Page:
Preferably, based on the weight of the composition, the composition comprises at least about 3.0% by weight of the at least one polypropylene having a melt flow rate of about 0.5-30, and at least about 3.0% by weight of the at least one polypropylene having a melt flow rate of about 60-1000. More preferably, based on the weight of the composition, the composition comprises at least about 10.0% by weight of the at least one polypropylene having a melt flow rate of about 0.5-30, and at least about 10.0% by weight of the at least one polypropylene having a melt flow rate of about 60-1000.

More preferably, the composition comprises about 2-5 % by weight, preferably, about 3% by weight of polypropylene having a melt flow rate of about 0.5-5, preferably about 0.8-5.0, and more preferably about 1.0-3.0, about 70-85% by weight, preferably about 75% by weight, of polypropylene having a melt flow rate of about 10-20, preferably about 10-15, and about 10-28% by weight, preferably about 22% by weight of polypropylene having a melt flow rate of about 300-600, preferably about 350-450.

In a particular embodiment of the invention, the polypropylene fiber can be made by blending at least one polypropylene having a melt flow rate of about 0.5-30, preferably about 1-25, and at least one polypropylene having a melt flow rate of about 60-1000, preferably about 200-1000 to form a composition, and then melt spinning the composition according to known procedures. The melt flow rate (MFR) as described herein is determined according to ASTM D-1238 (condition L;230/2.16).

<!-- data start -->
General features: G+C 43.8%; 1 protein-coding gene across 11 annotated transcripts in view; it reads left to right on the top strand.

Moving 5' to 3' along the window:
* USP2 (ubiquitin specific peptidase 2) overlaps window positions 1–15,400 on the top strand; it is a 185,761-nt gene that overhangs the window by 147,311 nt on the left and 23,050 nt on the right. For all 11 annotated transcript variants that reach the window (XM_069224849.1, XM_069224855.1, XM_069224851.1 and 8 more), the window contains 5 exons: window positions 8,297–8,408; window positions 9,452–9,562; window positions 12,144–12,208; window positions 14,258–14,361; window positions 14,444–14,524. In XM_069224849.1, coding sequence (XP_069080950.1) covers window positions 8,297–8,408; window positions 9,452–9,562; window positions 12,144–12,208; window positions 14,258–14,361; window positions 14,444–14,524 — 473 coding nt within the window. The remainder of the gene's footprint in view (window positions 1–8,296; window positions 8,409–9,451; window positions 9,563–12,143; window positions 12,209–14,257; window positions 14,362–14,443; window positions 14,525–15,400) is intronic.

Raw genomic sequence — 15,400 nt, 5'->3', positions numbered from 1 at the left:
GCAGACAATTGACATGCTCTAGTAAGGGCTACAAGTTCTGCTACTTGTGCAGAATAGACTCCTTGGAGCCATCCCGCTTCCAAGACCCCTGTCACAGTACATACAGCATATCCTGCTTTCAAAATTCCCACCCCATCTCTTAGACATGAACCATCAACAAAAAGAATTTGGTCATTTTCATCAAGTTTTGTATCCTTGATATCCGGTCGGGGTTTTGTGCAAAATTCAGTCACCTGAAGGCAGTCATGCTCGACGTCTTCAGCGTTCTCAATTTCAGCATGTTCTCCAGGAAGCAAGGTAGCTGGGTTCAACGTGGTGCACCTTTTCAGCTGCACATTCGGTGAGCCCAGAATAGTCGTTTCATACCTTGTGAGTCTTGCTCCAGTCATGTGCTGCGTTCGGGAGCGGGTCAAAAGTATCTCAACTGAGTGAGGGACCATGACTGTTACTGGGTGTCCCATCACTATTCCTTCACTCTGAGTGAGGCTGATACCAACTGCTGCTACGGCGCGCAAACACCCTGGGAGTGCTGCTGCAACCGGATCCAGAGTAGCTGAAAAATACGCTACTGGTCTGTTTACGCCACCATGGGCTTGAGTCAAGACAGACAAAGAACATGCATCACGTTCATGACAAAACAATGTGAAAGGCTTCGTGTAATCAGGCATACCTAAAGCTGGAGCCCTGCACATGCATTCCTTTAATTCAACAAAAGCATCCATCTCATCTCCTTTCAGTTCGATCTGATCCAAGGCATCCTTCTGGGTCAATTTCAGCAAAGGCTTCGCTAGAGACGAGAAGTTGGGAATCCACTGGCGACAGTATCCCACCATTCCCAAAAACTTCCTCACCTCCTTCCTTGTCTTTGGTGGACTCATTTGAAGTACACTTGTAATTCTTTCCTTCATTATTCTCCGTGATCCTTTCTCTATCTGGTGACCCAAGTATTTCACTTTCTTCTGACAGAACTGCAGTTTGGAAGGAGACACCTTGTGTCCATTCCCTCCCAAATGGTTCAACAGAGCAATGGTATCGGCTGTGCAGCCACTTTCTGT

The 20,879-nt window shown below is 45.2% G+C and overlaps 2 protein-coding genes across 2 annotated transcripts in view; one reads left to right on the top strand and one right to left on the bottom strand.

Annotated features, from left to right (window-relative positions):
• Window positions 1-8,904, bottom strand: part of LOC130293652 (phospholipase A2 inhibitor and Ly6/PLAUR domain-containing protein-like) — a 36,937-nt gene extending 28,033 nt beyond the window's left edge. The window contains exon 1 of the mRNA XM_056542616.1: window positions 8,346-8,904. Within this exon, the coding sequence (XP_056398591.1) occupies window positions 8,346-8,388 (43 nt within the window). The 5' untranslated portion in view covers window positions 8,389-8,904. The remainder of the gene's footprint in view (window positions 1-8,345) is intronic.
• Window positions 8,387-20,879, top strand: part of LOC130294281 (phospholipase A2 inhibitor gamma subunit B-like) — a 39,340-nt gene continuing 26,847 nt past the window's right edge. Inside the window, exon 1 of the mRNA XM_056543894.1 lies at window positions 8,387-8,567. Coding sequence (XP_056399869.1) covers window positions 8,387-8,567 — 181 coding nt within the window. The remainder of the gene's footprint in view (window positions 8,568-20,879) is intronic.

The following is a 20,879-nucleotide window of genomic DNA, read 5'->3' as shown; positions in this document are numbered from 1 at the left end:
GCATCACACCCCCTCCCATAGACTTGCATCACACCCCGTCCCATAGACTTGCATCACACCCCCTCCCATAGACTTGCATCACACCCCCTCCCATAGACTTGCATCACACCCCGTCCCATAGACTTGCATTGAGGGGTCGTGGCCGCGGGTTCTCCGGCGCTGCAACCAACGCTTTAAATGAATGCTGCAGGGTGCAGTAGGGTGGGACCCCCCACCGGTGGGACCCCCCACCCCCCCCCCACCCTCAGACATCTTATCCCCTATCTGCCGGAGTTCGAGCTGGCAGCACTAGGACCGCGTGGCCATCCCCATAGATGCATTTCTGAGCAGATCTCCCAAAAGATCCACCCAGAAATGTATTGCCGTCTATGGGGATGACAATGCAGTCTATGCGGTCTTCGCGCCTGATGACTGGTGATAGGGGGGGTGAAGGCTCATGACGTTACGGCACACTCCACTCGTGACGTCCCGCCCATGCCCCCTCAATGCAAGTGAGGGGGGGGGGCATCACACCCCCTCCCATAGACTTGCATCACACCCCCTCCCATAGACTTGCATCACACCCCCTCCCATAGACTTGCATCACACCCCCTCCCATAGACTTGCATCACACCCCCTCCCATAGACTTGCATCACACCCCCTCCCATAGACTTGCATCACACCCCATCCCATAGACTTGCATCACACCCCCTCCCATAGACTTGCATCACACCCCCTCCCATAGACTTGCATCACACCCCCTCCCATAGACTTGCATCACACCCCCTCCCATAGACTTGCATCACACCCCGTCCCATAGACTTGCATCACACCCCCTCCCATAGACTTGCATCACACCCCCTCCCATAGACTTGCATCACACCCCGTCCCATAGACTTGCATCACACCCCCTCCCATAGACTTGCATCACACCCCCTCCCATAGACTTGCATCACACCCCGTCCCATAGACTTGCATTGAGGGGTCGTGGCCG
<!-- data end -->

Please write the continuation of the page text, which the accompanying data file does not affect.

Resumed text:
The polypropylene to be made into fibers can comprise mixtures of more than one polypropylene within each defined MFR range. The melt flow rate of the mixture used to make the fiber of the present invention, as well as the fiber itself, has an average melt flow rate of about 5-40, preferably about 10-30, and more preferably about 15-25.